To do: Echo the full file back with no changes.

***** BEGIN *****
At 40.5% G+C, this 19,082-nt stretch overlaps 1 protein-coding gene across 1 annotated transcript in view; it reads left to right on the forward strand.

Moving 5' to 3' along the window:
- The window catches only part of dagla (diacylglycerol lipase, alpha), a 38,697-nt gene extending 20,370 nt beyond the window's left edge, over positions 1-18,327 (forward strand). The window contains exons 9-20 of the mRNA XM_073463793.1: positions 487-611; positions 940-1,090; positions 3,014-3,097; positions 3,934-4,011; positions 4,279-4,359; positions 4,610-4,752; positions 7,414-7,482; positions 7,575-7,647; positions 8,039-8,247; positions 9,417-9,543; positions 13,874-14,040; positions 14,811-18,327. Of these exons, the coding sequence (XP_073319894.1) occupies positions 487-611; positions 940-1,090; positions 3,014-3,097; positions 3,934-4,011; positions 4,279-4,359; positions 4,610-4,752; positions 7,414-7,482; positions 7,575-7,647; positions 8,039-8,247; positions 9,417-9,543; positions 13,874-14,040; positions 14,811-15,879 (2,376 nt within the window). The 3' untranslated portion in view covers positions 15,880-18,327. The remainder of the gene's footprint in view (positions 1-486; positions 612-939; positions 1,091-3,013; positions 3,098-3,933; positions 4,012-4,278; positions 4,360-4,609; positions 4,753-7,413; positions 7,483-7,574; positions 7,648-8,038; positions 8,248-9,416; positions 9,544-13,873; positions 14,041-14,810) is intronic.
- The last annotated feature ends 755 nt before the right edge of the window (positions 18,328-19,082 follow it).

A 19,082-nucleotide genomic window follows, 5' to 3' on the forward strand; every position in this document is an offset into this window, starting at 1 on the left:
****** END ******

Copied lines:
At 40.5% G+C, this 19,082-nt stretch overlaps 1 protein-coding gene across 1 annotated transcript in view; it reads left to right on the forward strand.

Moving 5' to 3' along the window:
- The window catches only part of dagla (diacylglycerol lipase, alpha), a 38,697-nt gene extending 20,370 nt beyond the window's left edge, over positions 1-18,327 (forward strand). The window contains exons 9-20 of the mRNA XM_073463793.1: positions 487-611; positions 940-1,090; positions 3,014-3,097; positions 3,934-4,011; positions 4,279-4,359; positions 4,610-4,752; positions 7,414-7,482; positions 7,575-7,647; positions 8,039-8,247; positions 9,417-9,543; positions 13,874-14,040; positions 14,811-18,327. Of these exons, the coding sequence (XP_073319894.1) occupies positions 487-611; positions 940-1,090; positions 3,014-3,097; positions 3,934-4,011; positions 4,279-4,359; positions 4,610-4,752; positions 7,414-7,482; positions 7,575-7,647; positions 8,039-8,247; positions 9,417-9,543; positions 13,874-14,040; positions 14,811-15,879 (2,376 nt within the window). The 3' untranslated portion in view covers positions 15,880-18,327. The remainder of the gene's footprint in view (positions 1-486; positions 612-939; positions 1,091-3,013; positions 3,098-3,933; positions 4,012-4,278; positions 4,360-4,609; positions 4,753-7,413; positions 7,483-7,574; positions 7,648-8,038; positions 8,248-9,416; positions 9,544-13,873; positions 14,041-14,810) is intronic.
- The last annotated feature ends 755 nt before the right edge of the window (positions 18,328-19,082 follow it).

A 19,082-nucleotide genomic window follows, 5' to 3' on the forward strand; every position in this document is an offset into this window, starting at 1 on the left: